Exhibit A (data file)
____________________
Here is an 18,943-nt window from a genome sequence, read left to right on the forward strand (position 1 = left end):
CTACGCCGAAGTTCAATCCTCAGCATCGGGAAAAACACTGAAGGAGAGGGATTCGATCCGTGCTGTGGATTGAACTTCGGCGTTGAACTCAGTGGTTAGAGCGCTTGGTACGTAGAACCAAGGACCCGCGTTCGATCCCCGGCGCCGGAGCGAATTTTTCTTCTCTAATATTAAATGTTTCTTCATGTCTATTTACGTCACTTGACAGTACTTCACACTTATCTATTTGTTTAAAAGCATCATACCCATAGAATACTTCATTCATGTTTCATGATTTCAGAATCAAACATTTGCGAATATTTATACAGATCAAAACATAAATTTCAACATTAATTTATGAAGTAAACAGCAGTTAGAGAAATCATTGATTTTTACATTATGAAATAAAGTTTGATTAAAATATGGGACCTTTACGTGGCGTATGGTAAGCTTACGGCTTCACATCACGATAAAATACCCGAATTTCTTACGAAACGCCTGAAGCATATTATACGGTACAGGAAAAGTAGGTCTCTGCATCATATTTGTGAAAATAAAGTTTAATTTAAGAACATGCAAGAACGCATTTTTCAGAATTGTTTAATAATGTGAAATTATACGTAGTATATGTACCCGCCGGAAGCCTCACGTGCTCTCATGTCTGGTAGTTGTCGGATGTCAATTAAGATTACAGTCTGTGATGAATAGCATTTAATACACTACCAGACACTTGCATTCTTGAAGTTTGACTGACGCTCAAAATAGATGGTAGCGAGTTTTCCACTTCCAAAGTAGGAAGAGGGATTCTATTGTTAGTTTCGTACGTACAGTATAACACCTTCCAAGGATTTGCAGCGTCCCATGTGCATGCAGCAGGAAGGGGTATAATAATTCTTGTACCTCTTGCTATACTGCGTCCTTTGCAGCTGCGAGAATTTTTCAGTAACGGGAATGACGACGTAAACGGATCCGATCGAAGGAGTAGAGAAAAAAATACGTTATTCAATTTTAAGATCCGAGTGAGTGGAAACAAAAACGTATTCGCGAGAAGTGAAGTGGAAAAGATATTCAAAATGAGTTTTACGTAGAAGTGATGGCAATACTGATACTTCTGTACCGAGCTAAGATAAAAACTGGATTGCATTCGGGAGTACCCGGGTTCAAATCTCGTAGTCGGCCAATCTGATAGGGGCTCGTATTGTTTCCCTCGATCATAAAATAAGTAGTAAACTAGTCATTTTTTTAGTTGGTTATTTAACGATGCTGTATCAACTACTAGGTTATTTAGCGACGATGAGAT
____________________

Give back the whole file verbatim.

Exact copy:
Here is an 18,943-nt window from a genome sequence, read left to right on the forward strand (position 1 = left end):
CTACGCCGAAGTTCAATCCTCAGCATCGGGAAAAACACTGAAGGAGAGGGATTCGATCCGTGCTGTGGATTGAACTTCGGCGTTGAACTCAGTGGTTAGAGCGCTTGGTACGTAGAACCAAGGACCCGCGTTCGATCCCCGGCGCCGGAGCGAATTTTTCTTCTCTAATATTAAATGTTTCTTCATGTCTATTTACGTCACTTGACAGTACTTCACACTTATCTATTTGTTTAAAAGCATCATACCCATAGAATACTTCATTCATGTTTCATGATTTCAGAATCAAACATTTGCGAATATTTATACAGATCAAAACATAAATTTCAACATTAATTTATGAAGTAAACAGCAGTTAGAGAAATCATTGATTTTTACATTATGAAATAAAGTTTGATTAAAATATGGGACCTTTACGTGGCGTATGGTAAGCTTACGGCTTCACATCACGATAAAATACCCGAATTTCTTACGAAACGCCTGAAGCATATTATACGGTACAGGAAAAGTAGGTCTCTGCATCATATTTGTGAAAATAAAGTTTAATTTAAGAACATGCAAGAACGCATTTTTCAGAATTGTTTAATAATGTGAAATTATACGTAGTATATGTACCCGCCGGAAGCCTCACGTGCTCTCATGTCTGGTAGTTGTCGGATGTCAATTAAGATTACAGTCTGTGATGAATAGCATTTAATACACTACCAGACACTTGCATTCTTGAAGTTTGACTGACGCTCAAAATAGATGGTAGCGAGTTTTCCACTTCCAAAGTAGGAAGAGGGATTCTATTGTTAGTTTCGTACGTACAGTATAACACCTTCCAAGGATTTGCAGCGTCCCATGTGCATGCAGCAGGAAGGGGTATAATAATTCTTGTACCTCTTGCTATACTGCGTCCTTTGCAGCTGCGAGAATTTTTCAGTAACGGGAATGACGACGTAAACGGATCCGATCGAAGGAGTAGAGAAAAAAATACGTTATTCAATTTTAAGATCCGAGTGAGTGGAAACAAAAACGTATTCGCGAGAAGTGAAGTGGAAAAGATATTCAAAATGAGTTTTACGTAGAAGTGATGGCAATACTGATACTTCTGTACCGAGCTAAGATAAAAACTGGATTGCATTCGGGAGTACCCGGGTTCAAATCTCGTAGTCGGCCAATCTGATAGGGGCTCGTATTGTTTCCCTCGATCATAAAATAAGTAGTAAACTAGTCATTTTTTTAGTTGGTTATTTAACGATGCTGTATCAACTACTAGGTTATTTAGCGACGATGAGAT